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“Homiletics is all about making truth memorable.”

That’s what I was told recently. It was explicitly focused on the issue of sermonic outlines. While I can see some merit in the statement, I ultimately have to disagree.

I think this is an old way of thinking that is rooted in a limited understanding of both the Bible and the listener. It assumes the Bible is a repository of truth statements muddled by different genres. It assumes the listener is a mind-centered creature who will live well if well-informed. It assumes preaching is primarily about the orderly transfer of information.

There may be some value in memorable preaching outlines for the listener.  I suspect they are overrated. Do people really review passages and ponder the outlines they have heard preached? Perhaps. Here are a few thoughts on why preaching is more than making truth memorable:

1. Transferring an outline to the listeners is not the goal of preaching. In fact, it might even distract preacher and listener from what is more important: understanding the passage, encountering God in His Word, feeling the force of its application, etc.

2. Overly crafted outlines might have some negative side effects.  For instance, the listener may equate crafting alliterated outlines with accurate interpretation of Scripture and then either copy the method, or feel inadequate to handle the Bible for themselves.  In this generation, perhaps more than before, the listener may find the preacher with clever outlines to be inauthentic and perceive him to be something of a performer.  We need to be wary of overcrafting.  It would be better to understand the passage more, especially since many passages are not written as equally weighted paralleled points.

3. There are some things to make memorable.  The main idea of the message, the application of the passage, perhaps the sense of encounter with the Lord, the sense that the passage was helpful (better for them to go back to the text instead of  relying on a simplified outline).

4. There is more to preaching than making something memorable.  The human is created as a more complex creature than a computer.  We don’t simply live from coding placed in our memory.  We are heart-driven responders and relaters.  We need to be informed, but in that informing process we ultimately need to encounter the Lord who reveals himself to us in His Word.

Making Truth Known

So then can we say that preaching is about making truth known? Yes. But not only that. Preaching is certainly about declaring and proclaiming truth. We live in a world of lies and confusion. Whether we are focusing on evangelism or building up believers, there is a massive need for the proclamation of biblical truth.  Here are some pointers:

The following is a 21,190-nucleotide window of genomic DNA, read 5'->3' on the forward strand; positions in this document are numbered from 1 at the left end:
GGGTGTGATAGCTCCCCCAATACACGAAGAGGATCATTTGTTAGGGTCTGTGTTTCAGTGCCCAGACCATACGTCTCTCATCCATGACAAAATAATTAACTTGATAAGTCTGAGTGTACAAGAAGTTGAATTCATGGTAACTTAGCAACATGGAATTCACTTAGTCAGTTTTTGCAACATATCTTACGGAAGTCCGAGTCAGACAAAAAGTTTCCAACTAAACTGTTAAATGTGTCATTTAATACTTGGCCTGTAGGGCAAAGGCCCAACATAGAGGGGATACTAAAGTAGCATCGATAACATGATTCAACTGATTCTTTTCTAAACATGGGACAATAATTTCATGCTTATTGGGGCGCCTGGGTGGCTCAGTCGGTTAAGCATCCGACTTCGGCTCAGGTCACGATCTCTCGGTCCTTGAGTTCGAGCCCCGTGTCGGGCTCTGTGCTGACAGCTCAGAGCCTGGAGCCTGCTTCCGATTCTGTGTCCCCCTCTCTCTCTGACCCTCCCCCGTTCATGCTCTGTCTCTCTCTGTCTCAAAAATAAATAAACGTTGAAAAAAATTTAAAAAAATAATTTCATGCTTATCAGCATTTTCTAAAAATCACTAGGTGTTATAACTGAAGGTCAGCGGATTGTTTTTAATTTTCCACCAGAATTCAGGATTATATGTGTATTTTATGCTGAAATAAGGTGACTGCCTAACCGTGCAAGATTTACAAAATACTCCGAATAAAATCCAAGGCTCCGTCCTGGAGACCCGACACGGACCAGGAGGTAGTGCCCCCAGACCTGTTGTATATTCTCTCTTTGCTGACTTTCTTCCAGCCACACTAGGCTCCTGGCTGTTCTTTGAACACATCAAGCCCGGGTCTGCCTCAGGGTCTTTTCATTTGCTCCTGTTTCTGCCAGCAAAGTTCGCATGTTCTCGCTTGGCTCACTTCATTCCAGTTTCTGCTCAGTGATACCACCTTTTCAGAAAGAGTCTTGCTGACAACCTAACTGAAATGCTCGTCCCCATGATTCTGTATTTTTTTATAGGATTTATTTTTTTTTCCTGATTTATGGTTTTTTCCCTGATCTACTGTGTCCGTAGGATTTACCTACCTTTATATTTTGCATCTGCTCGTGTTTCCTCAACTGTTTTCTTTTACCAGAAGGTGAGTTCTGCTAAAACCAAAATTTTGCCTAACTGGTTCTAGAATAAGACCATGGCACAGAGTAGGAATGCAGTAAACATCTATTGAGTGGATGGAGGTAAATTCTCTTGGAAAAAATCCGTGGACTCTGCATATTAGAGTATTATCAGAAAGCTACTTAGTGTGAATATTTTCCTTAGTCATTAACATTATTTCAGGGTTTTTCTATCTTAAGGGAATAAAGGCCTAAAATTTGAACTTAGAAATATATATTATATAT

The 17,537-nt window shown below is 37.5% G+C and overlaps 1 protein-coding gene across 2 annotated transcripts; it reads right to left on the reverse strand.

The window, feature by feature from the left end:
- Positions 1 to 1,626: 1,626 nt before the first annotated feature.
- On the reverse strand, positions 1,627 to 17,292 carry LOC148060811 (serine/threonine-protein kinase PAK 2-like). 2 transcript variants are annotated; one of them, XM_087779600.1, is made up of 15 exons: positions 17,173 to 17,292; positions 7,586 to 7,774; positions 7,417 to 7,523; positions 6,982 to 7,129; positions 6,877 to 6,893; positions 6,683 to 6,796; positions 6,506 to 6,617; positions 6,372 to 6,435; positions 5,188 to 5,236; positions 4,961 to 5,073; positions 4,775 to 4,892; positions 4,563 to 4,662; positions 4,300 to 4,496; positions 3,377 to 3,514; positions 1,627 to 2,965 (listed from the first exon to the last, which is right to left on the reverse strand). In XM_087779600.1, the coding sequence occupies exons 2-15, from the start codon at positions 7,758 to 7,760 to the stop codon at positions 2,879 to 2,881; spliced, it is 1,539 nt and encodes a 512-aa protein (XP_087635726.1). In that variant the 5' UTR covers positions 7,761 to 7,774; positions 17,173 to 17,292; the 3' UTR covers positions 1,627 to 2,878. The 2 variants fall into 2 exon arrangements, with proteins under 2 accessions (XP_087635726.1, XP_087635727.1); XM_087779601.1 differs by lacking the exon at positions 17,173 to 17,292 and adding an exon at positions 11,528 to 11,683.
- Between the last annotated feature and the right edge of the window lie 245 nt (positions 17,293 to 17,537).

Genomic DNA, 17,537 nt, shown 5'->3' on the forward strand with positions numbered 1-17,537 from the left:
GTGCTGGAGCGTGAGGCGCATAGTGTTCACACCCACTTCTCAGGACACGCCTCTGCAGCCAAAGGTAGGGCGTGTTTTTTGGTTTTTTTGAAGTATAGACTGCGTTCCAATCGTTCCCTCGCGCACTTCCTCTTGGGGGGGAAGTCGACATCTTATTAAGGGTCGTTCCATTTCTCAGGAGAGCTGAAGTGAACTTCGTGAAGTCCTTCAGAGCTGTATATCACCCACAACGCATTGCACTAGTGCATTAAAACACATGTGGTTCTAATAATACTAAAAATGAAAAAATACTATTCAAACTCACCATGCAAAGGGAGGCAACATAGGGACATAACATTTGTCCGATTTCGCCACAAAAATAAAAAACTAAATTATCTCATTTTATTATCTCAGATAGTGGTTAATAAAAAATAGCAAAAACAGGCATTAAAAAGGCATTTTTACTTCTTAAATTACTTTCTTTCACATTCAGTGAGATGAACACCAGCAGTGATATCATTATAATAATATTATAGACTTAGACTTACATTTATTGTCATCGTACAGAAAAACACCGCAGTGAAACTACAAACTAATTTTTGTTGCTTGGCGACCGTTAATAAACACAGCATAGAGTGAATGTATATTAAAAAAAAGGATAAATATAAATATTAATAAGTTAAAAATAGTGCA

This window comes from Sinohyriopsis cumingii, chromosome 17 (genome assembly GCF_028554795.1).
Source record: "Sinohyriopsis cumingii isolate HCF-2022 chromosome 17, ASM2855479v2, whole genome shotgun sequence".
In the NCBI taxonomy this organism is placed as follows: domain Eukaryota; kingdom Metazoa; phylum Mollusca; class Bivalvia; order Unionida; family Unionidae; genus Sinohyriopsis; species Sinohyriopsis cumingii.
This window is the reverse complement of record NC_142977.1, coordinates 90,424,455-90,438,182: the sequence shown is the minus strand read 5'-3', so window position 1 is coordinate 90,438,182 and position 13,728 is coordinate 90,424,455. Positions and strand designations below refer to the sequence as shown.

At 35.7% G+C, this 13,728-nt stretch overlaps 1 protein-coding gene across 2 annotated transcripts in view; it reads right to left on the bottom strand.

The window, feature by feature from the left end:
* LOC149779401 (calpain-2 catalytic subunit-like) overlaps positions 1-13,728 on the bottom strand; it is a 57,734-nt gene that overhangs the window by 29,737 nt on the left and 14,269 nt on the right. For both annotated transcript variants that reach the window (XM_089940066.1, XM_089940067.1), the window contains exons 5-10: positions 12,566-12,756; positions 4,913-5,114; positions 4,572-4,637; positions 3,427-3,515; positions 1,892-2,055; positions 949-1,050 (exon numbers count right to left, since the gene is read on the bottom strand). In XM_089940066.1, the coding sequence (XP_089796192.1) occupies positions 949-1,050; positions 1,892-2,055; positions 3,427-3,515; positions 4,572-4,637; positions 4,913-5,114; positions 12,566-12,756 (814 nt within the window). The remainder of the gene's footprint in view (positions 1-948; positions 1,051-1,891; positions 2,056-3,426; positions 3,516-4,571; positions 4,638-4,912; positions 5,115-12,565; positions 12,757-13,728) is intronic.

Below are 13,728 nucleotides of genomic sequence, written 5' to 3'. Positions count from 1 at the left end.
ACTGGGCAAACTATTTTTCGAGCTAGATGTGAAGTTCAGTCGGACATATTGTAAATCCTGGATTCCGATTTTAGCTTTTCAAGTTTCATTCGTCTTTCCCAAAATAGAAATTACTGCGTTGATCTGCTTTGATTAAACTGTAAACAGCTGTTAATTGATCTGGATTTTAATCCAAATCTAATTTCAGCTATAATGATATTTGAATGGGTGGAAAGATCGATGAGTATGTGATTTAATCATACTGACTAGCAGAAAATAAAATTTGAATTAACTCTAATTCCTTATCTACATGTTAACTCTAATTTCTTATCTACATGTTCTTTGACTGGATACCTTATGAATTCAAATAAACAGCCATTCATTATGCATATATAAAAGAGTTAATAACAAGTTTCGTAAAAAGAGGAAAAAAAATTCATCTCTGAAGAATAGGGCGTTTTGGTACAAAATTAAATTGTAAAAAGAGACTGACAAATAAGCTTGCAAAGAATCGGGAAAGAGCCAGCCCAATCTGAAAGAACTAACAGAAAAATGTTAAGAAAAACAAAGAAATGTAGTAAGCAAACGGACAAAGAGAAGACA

1. We cannot assume that people have knowledge of truth. We live in an age of increasing biblical illiteracy. Actually, we also live in an age of increasing access to information, but increased shallowness in engaging with available information. People are not well-read. Thus it is not wise to assume that people have a certain level of knowledge of the Bible, or philosophy, or history, etc. Assuming knowledge can lead people to either disengage from presentations, or to take that information and wrongly integrate it with their own perceived insight.

2. We must demonstrate the authority for our authoritative statements. We do not live in an age where a person’s perceived authority can be assumed based on position or title.  Simply because you are the speaker does not mean much anymore.  Thus we have to demonstrate and prove authority for what is said.  Obviously we must be well-read and accurate in our handling of information.  More than that, we need to help people see for themselves that what we are saying from the Bible is what the Bible actually says.  They may or may not accept that the Bible is inspired by God, but we must show that we are not simply giving our own personal take on what it says.

3. We must recognize that truth statements alone will not suffice. We should be declaring truth, but let’s be sure to proclaim a person. People are trained to hold any truth statements at a distance, but we are wired to engage with other persons. Thus we don’t just state truth, we proclaim Him. We have to have an authentic personal relationship with the One we then seek to offer to others. We need to speak from a life of authentic integrity, not performing, but sharing genuinely. And we need to recognize that we are not simply addressing a brain in a body, but a person whose heart determines the value system of their life.

Making Truth Understood